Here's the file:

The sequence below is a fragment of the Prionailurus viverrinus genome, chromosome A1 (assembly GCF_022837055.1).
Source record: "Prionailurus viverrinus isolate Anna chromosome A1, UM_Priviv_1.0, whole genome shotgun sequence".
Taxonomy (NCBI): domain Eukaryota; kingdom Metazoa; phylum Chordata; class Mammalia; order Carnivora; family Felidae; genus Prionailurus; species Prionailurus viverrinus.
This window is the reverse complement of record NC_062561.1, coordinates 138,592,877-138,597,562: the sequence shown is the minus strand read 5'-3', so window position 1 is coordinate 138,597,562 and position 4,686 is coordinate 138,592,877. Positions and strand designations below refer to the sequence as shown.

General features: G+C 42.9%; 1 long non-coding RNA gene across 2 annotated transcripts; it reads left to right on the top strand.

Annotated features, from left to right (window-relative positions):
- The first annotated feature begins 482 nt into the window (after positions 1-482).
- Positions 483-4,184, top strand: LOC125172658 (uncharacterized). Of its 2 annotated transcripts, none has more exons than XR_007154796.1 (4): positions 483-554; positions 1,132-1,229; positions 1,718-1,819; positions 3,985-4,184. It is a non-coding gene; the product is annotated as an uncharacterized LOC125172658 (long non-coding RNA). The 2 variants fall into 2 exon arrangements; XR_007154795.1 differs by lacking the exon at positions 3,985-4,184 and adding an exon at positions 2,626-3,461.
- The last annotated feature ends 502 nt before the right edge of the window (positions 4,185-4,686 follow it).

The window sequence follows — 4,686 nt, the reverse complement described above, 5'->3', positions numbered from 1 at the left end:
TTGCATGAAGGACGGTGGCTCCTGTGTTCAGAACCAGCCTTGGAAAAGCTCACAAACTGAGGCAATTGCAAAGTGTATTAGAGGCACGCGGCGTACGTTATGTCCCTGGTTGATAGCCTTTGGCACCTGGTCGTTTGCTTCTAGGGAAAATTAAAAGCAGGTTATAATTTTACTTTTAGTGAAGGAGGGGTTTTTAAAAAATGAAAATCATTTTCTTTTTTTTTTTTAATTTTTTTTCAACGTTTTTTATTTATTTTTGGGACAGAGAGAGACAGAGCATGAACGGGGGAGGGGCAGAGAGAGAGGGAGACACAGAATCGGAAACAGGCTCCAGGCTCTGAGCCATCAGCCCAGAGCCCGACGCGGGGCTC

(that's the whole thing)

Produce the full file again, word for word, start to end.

The sequence below is a fragment of the Prionailurus viverrinus genome, chromosome A1 (assembly GCF_022837055.1).
Source record: "Prionailurus viverrinus isolate Anna chromosome A1, UM_Priviv_1.0, whole genome shotgun sequence".
Taxonomy (NCBI): domain Eukaryota; kingdom Metazoa; phylum Chordata; class Mammalia; order Carnivora; family Felidae; genus Prionailurus; species Prionailurus viverrinus.
This window is the reverse complement of record NC_062561.1, coordinates 138,592,877-138,597,562: the sequence shown is the minus strand read 5'-3', so window position 1 is coordinate 138,597,562 and position 4,686 is coordinate 138,592,877. Positions and strand designations below refer to the sequence as shown.

General features: G+C 42.9%; 1 long non-coding RNA gene across 2 annotated transcripts; it reads left to right on the top strand.

Annotated features, from left to right (window-relative positions):
- The first annotated feature begins 482 nt into the window (after positions 1-482).
- Positions 483-4,184, top strand: LOC125172658 (uncharacterized). Of its 2 annotated transcripts, none has more exons than XR_007154796.1 (4): positions 483-554; positions 1,132-1,229; positions 1,718-1,819; positions 3,985-4,184. It is a non-coding gene; the product is annotated as an uncharacterized LOC125172658 (long non-coding RNA). The 2 variants fall into 2 exon arrangements; XR_007154795.1 differs by lacking the exon at positions 3,985-4,184 and adding an exon at positions 2,626-3,461.
- The last annotated feature ends 502 nt before the right edge of the window (positions 4,185-4,686 follow it).

The window sequence follows — 4,686 nt, the reverse complement described above, 5'->3', positions numbered from 1 at the left end:
TTGCATGAAGGACGGTGGCTCCTGTGTTCAGAACCAGCCTTGGAAAAGCTCACAAACTGAGGCAATTGCAAAGTGTATTAGAGGCACGCGGCGTACGTTATGTCCCTGGTTGATAGCCTTTGGCACCTGGTCGTTTGCTTCTAGGGAAAATTAAAAGCAGGTTATAATTTTACTTTTAGTGAAGGAGGGGTTTTTAAAAAATGAAAATCATTTTCTTTTTTTTTTTTAATTTTTTTTCAACGTTTTTTATTTATTTTTGGGACAGAGAGAGACAGAGCATGAACGGGGGAGGGGCAGAGAGAGAGGGAGACACAGAATCGGAAACAGGCTCCAGGCTCTGAGCCATCAGCCCAGAGCCCGACGCGGGGCTC